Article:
I’m totally smiling! I absolutely LOVE days when I can sing Happy Birthday to a brand new book! And please make sure you read through this jam-packed post…plus don’t forget to leave a comment BECAUSE there is a giveaway of a copy of this awesome book!
Here’s a little bit about the book from the Amazon sales page:
Learn all about the Mars Opportunity Rover “Oppy” in this fictionalized account of the space exploration robot’s time on the red planet.
Mixing humor with solid space and rover facts, this picture book gives an inside look into Opportunity’s time on Mars. An interplanetary detective, Oppy spent 15 years on the red planet taking thousands of pictures and making groundbreaking discoveries that she transmitted to scientists and engineers back on Earth. From joyriding on Olympus Mons, to racing away from a treacherous dust storm, Oppy’s adventure in space–combined with her grit and perseverance–will inspire and educate young readers of all ages.
And here are a couple of wonderful reviews:
“A valedictory tip of the hat to the Opportunity rover…(a) timely addition considering that interest in sending new probes—and people—to the red planet is ramping up.” —Kirkus Reviews
“For more than 14 years, the Opportunity rover on Mars followed instructions from NASA scientists and sent back information. McGowan lightly fictionalizes the rover’s story, while Carter’s dynamic digital artwork brings Oppy to life as an appealing character on an important mission. An attractive picture book introducing the Mars Exploration Program.” —Booklist
Kids are going to LOVE this story…and so will teachers and parents! And guess what, dear writers? The talented author, James McGowan, who is also a FABULOUS AGENT, has stopped by to share the story behind the story…and how his path to publication unfolded.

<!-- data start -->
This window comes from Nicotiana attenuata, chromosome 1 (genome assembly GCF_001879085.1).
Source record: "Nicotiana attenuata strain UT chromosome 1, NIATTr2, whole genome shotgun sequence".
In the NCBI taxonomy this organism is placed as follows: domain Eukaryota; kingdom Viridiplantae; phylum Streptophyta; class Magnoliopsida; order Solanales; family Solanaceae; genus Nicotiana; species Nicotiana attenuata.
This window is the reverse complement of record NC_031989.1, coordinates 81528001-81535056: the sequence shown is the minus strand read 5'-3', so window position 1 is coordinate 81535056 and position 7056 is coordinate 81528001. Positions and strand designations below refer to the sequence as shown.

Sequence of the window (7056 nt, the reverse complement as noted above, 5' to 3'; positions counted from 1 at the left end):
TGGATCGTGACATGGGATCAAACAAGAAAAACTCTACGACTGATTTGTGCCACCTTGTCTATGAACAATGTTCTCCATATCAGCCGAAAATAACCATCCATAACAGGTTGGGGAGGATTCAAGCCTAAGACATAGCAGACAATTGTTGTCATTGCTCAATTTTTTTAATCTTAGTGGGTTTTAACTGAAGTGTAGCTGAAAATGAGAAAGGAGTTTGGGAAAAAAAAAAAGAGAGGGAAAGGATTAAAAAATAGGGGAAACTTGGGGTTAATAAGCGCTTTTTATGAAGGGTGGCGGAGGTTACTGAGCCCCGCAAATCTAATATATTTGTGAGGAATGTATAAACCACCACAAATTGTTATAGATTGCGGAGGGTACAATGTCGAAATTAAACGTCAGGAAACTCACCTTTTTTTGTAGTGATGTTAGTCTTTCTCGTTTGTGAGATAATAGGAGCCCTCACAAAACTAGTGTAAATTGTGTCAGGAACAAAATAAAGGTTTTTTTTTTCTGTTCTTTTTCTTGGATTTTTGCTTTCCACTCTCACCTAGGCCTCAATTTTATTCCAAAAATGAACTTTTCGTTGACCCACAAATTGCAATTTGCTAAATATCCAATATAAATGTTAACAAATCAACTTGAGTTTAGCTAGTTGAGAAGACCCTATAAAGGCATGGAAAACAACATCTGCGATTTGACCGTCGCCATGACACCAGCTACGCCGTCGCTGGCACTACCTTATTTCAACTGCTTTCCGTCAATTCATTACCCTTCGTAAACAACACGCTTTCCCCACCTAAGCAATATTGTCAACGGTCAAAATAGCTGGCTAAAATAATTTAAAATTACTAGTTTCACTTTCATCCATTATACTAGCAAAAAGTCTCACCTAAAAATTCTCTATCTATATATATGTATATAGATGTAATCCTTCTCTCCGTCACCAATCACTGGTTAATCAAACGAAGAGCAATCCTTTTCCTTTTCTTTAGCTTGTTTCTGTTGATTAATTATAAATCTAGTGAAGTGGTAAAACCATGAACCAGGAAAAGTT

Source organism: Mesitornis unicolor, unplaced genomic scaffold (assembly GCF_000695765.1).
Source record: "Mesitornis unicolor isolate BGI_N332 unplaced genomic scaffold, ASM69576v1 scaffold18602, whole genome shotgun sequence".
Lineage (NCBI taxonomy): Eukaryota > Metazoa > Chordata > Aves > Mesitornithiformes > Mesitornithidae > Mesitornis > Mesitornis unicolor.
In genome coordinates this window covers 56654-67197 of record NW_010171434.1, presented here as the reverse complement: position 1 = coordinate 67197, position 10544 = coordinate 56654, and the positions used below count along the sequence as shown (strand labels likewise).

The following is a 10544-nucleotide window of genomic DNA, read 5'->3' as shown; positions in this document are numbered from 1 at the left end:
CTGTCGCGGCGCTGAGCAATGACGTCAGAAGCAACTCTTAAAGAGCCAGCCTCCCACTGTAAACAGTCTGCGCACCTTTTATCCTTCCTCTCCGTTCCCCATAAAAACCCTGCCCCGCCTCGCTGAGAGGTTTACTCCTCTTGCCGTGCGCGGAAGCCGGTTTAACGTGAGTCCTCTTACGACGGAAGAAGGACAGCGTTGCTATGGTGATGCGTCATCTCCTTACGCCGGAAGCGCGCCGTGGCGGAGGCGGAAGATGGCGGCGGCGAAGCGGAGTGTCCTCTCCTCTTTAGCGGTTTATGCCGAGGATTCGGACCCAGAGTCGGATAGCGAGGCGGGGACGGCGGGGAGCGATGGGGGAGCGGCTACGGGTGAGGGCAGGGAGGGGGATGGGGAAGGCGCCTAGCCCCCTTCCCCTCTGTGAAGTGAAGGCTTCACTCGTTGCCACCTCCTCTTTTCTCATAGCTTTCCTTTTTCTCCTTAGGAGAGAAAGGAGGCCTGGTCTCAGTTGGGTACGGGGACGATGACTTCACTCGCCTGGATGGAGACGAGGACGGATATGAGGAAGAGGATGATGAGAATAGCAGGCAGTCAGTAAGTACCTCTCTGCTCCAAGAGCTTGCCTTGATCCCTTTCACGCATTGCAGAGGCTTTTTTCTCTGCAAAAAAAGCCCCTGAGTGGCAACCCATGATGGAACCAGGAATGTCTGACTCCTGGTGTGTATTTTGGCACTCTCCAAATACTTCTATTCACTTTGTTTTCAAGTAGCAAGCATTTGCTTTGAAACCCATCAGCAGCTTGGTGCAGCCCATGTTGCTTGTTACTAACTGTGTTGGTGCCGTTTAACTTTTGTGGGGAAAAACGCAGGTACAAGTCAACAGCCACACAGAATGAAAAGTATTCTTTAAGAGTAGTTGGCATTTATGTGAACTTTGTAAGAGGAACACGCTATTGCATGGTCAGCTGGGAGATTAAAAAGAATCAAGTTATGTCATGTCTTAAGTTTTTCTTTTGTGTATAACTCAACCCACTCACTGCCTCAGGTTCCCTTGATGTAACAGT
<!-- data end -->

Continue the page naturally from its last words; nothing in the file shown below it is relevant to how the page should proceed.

ME: Welcome, James. Thank you so much for spending time with us!
JAMES: It’s a pleasure to be here, Vivian!
The story of Good Night, Oppy! spans something like 18 years, lots of late nights, one tireless agent, two editors, one incredible illustrator, and one BIG pivot.
That’s a lot to unpack. Allow me:
After the Opportunity completed its mission following 14 years of service (over 200,000 photos and 28 miles driven), I wrote a book. Ask anyone in my writing circle, this book is not what was published today. That book was interplanetary silliness. It featured a rover who did NOT want to work, and only wanted to go on joy rides across the red planet, and eventually completed her mission with joy. She was humorous, in competition with a certain twin rover, and she was kind of clumsy. It was cute.
It wasn’t right.
I love astronomy too much to think that completely fictionalized book was the story I wanted to tell. So, I rewrote it before sharing it with anyone. I scaled back some of the silliness, I added some sidebars, there was a glossary. It was closer to what it is today. I sent it to my agent, they submitted it, we sold it.
Enter: my editors.
Once we landed Oppy at her new home, I was digging into the manuscript again. My first editor, Jes Negrón had some incredible feedback about developing Oppy’s character and the message of the book. When Jes moved on from Boyd’s Mills & Kane Press, I began working with Joy Bean, who completely supported the vision of making Oppy more fact than fiction.
Enter: the late nights.